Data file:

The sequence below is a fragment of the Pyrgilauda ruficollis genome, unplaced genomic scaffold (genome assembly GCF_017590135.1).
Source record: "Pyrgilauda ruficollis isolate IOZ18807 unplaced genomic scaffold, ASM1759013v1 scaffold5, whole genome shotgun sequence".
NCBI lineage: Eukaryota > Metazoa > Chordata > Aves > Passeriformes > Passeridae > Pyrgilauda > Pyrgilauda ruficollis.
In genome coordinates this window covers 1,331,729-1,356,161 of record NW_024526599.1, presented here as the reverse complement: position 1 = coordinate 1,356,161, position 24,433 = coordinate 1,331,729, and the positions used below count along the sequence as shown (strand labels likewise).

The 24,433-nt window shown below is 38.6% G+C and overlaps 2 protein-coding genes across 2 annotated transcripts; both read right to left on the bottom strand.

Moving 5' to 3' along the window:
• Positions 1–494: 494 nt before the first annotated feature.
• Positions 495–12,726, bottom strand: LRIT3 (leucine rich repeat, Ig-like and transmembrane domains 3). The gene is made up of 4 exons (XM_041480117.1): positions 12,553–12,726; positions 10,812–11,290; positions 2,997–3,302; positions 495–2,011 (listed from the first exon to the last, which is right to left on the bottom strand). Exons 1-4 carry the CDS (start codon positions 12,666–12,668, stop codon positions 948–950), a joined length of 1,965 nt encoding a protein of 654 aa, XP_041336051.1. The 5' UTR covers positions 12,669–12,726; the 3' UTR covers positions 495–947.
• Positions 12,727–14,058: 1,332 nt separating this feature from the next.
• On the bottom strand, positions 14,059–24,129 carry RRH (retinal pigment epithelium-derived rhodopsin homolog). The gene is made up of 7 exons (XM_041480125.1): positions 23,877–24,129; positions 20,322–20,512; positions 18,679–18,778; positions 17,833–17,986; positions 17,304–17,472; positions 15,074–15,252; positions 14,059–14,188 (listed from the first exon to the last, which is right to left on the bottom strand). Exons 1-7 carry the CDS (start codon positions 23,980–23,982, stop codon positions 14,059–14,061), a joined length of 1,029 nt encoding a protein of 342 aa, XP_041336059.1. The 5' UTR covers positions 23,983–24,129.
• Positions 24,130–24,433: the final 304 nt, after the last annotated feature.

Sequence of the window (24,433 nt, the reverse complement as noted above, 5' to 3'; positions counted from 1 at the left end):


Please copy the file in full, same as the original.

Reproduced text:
The sequence below is a fragment of the Pyrgilauda ruficollis genome, unplaced genomic scaffold (genome assembly GCF_017590135.1).
Source record: "Pyrgilauda ruficollis isolate IOZ18807 unplaced genomic scaffold, ASM1759013v1 scaffold5, whole genome shotgun sequence".
NCBI lineage: Eukaryota > Metazoa > Chordata > Aves > Passeriformes > Passeridae > Pyrgilauda > Pyrgilauda ruficollis.
In genome coordinates this window covers 1,331,729-1,356,161 of record NW_024526599.1, presented here as the reverse complement: position 1 = coordinate 1,356,161, position 24,433 = coordinate 1,331,729, and the positions used below count along the sequence as shown (strand labels likewise).

The 24,433-nt window shown below is 38.6% G+C and overlaps 2 protein-coding genes across 2 annotated transcripts; both read right to left on the bottom strand.

Moving 5' to 3' along the window:
• Positions 1–494: 494 nt before the first annotated feature.
• Positions 495–12,726, bottom strand: LRIT3 (leucine rich repeat, Ig-like and transmembrane domains 3). The gene is made up of 4 exons (XM_041480117.1): positions 12,553–12,726; positions 10,812–11,290; positions 2,997–3,302; positions 495–2,011 (listed from the first exon to the last, which is right to left on the bottom strand). Exons 1-4 carry the CDS (start codon positions 12,666–12,668, stop codon positions 948–950), a joined length of 1,965 nt encoding a protein of 654 aa, XP_041336051.1. The 5' UTR covers positions 12,669–12,726; the 3' UTR covers positions 495–947.
• Positions 12,727–14,058: 1,332 nt separating this feature from the next.
• On the bottom strand, positions 14,059–24,129 carry RRH (retinal pigment epithelium-derived rhodopsin homolog). The gene is made up of 7 exons (XM_041480125.1): positions 23,877–24,129; positions 20,322–20,512; positions 18,679–18,778; positions 17,833–17,986; positions 17,304–17,472; positions 15,074–15,252; positions 14,059–14,188 (listed from the first exon to the last, which is right to left on the bottom strand). Exons 1-7 carry the CDS (start codon positions 23,980–23,982, stop codon positions 14,059–14,061), a joined length of 1,029 nt encoding a protein of 342 aa, XP_041336059.1. The 5' UTR covers positions 23,983–24,129.
• Positions 24,130–24,433: the final 304 nt, after the last annotated feature.

Sequence of the window (24,433 nt, the reverse complement as noted above, 5' to 3'; positions counted from 1 at the left end):